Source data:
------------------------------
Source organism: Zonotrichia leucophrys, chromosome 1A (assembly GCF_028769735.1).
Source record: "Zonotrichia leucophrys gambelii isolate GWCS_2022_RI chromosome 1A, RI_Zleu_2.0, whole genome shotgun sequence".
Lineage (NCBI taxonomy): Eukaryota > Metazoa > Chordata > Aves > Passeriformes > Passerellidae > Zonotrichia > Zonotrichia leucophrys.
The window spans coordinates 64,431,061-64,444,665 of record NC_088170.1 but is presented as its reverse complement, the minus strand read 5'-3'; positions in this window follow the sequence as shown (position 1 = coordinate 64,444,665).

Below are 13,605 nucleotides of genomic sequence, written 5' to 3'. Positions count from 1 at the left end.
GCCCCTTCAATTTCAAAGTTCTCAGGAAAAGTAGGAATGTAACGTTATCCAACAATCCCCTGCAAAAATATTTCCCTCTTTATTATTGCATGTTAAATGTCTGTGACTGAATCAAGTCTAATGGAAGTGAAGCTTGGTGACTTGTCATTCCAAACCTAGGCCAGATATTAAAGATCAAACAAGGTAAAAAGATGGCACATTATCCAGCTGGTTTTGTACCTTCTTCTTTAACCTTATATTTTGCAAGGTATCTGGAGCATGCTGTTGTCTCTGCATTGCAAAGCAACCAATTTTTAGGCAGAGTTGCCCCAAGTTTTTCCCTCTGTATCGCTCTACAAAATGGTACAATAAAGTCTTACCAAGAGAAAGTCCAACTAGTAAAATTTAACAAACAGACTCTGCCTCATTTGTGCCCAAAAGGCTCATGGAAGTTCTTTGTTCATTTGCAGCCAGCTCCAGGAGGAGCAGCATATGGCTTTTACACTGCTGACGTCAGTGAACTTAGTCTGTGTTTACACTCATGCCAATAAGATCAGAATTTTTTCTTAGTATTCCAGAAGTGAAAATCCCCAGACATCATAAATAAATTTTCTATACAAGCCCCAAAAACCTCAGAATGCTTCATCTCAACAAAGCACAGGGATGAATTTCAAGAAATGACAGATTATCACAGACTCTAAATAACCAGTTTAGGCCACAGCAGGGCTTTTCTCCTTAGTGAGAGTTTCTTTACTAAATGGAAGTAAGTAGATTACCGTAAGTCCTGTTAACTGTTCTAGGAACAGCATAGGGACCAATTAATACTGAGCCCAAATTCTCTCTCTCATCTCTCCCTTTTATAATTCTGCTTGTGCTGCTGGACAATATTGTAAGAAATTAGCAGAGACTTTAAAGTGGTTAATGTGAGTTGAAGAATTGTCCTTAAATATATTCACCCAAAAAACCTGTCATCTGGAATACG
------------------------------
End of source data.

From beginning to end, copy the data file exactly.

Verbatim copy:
Source organism: Zonotrichia leucophrys, chromosome 1A (assembly GCF_028769735.1).
Source record: "Zonotrichia leucophrys gambelii isolate GWCS_2022_RI chromosome 1A, RI_Zleu_2.0, whole genome shotgun sequence".
Lineage (NCBI taxonomy): Eukaryota > Metazoa > Chordata > Aves > Passeriformes > Passerellidae > Zonotrichia > Zonotrichia leucophrys.
The window spans coordinates 64,431,061-64,444,665 of record NC_088170.1 but is presented as its reverse complement, the minus strand read 5'-3'; positions in this window follow the sequence as shown (position 1 = coordinate 64,444,665).

Below are 13,605 nucleotides of genomic sequence, written 5' to 3'. Positions count from 1 at the left end.
GCCCCTTCAATTTCAAAGTTCTCAGGAAAAGTAGGAATGTAACGTTATCCAACAATCCCCTGCAAAAATATTTCCCTCTTTATTATTGCATGTTAAATGTCTGTGACTGAATCAAGTCTAATGGAAGTGAAGCTTGGTGACTTGTCATTCCAAACCTAGGCCAGATATTAAAGATCAAACAAGGTAAAAAGATGGCACATTATCCAGCTGGTTTTGTACCTTCTTCTTTAACCTTATATTTTGCAAGGTATCTGGAGCATGCTGTTGTCTCTGCATTGCAAAGCAACCAATTTTTAGGCAGAGTTGCCCCAAGTTTTTCCCTCTGTATCGCTCTACAAAATGGTACAATAAAGTCTTACCAAGAGAAAGTCCAACTAGTAAAATTTAACAAACAGACTCTGCCTCATTTGTGCCCAAAAGGCTCATGGAAGTTCTTTGTTCATTTGCAGCCAGCTCCAGGAGGAGCAGCATATGGCTTTTACACTGCTGACGTCAGTGAACTTAGTCTGTGTTTACACTCATGCCAATAAGATCAGAATTTTTTCTTAGTATTCCAGAAGTGAAAATCCCCAGACATCATAAATAAATTTTCTATACAAGCCCCAAAAACCTCAGAATGCTTCATCTCAACAAAGCACAGGGATGAATTTCAAGAAATGACAGATTATCACAGACTCTAAATAACCAGTTTAGGCCACAGCAGGGCTTTTCTCCTTAGTGAGAGTTTCTTTACTAAATGGAAGTAAGTAGATTACCGTAAGTCCTGTTAACTGTTCTAGGAACAGCATAGGGACCAATTAATACTGAGCCCAAATTCTCTCTCTCATCTCTCCCTTTTATAATTCTGCTTGTGCTGCTGGACAATATTGTAAGAAATTAGCAGAGACTTTAAAGTGGTTAATGTGAGTTGAAGAATTGTCCTTAAATATATTCACCCAAAAAACCTGTCATCTGGAATACG